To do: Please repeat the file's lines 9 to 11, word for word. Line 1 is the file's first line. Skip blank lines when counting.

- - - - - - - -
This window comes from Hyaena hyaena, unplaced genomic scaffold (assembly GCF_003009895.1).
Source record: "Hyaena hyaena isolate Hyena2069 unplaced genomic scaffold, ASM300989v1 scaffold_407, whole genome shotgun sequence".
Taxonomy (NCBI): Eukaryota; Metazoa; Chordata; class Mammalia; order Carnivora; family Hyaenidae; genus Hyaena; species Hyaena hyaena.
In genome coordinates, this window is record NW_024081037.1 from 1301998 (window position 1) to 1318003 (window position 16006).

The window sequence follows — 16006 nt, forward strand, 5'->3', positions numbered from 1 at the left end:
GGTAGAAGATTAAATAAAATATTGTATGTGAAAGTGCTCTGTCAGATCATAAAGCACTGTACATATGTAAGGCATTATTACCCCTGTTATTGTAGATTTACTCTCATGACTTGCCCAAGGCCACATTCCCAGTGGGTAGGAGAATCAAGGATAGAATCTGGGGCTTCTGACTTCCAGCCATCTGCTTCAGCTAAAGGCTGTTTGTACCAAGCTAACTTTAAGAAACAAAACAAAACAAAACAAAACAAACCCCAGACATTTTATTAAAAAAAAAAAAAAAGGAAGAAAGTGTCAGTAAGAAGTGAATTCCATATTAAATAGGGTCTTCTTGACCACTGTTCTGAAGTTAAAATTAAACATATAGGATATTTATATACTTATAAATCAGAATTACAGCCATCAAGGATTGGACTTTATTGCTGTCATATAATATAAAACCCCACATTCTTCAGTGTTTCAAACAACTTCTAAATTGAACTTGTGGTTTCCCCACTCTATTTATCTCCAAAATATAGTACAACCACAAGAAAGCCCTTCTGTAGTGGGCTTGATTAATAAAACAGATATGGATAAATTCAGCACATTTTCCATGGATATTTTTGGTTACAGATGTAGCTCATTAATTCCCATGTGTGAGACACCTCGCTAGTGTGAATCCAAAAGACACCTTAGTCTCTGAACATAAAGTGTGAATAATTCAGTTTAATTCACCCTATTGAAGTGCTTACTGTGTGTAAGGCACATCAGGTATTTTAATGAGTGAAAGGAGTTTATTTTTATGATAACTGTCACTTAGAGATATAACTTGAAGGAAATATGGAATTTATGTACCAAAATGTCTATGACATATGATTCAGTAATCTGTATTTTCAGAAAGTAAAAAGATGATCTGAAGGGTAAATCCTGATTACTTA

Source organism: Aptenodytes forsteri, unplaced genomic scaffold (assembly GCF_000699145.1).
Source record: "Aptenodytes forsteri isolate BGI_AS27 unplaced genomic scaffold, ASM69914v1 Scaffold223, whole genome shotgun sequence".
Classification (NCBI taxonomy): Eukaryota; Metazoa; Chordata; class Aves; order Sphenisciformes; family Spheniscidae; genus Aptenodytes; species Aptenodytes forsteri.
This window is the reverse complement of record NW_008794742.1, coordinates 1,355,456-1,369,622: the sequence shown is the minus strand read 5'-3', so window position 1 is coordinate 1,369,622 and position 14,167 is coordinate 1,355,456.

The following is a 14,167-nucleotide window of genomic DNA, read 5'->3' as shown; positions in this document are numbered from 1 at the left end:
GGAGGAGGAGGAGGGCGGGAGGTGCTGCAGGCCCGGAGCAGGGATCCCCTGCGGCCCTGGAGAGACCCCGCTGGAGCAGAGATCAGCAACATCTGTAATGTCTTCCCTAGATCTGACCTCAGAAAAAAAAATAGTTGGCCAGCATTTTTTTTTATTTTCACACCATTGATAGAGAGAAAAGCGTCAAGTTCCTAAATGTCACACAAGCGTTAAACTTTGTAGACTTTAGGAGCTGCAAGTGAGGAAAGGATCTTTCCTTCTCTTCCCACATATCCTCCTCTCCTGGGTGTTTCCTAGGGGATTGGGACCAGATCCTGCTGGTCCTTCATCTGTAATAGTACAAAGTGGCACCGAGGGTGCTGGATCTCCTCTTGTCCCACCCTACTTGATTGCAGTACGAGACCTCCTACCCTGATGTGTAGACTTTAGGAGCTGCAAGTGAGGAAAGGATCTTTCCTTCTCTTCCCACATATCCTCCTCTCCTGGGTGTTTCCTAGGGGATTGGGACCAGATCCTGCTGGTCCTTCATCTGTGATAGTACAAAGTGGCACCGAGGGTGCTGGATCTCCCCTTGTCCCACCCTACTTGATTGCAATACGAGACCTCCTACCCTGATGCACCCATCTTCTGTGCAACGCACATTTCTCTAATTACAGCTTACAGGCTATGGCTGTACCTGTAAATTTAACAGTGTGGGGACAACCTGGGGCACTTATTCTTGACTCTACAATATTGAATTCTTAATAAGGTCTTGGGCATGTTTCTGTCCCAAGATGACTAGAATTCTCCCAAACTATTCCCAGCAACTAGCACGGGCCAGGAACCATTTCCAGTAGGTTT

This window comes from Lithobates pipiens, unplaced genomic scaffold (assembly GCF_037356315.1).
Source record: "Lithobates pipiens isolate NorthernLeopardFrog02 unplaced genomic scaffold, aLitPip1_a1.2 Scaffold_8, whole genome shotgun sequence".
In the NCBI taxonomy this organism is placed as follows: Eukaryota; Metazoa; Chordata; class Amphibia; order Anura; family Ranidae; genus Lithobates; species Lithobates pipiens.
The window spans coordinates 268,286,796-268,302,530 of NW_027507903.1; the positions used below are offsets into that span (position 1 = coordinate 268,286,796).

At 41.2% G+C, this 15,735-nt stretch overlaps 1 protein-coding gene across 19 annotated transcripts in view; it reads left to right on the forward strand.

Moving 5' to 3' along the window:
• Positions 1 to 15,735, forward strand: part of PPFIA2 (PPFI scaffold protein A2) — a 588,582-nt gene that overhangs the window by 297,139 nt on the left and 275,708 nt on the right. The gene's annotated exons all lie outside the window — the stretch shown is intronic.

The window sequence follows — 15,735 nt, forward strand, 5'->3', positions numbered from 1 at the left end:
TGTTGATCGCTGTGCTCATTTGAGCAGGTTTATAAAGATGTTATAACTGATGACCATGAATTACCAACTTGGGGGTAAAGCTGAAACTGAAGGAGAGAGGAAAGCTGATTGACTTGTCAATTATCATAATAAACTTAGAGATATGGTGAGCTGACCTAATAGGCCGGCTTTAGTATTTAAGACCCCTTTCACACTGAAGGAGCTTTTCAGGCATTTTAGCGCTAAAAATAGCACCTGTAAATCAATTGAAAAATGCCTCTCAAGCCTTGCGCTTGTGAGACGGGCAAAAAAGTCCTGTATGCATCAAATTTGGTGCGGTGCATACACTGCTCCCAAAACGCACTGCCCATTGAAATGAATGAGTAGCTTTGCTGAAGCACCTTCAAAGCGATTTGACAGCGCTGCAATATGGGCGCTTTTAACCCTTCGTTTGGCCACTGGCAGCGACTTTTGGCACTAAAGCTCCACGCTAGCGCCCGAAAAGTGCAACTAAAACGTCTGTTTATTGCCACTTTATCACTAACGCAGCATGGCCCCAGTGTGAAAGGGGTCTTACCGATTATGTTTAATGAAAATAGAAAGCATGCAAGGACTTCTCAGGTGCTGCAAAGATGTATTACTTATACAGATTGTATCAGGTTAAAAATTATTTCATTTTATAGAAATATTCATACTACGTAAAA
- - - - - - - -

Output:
Classification (NCBI taxonomy): Eukaryota; Metazoa; Chordata; class Aves; order Sphenisciformes; family Spheniscidae; genus Aptenodytes; species Aptenodytes forsteri.
This window is the reverse complement of record NW_008794742.1, coordinates 1,355,456-1,369,622: the sequence shown is the minus strand read 5'-3', so window position 1 is coordinate 1,369,622 and position 14,167 is coordinate 1,355,456.

The following is a 14,167-nucleotide window of genomic DNA, read 5'->3' as shown; positions in this document are numbered from 1 at the left end: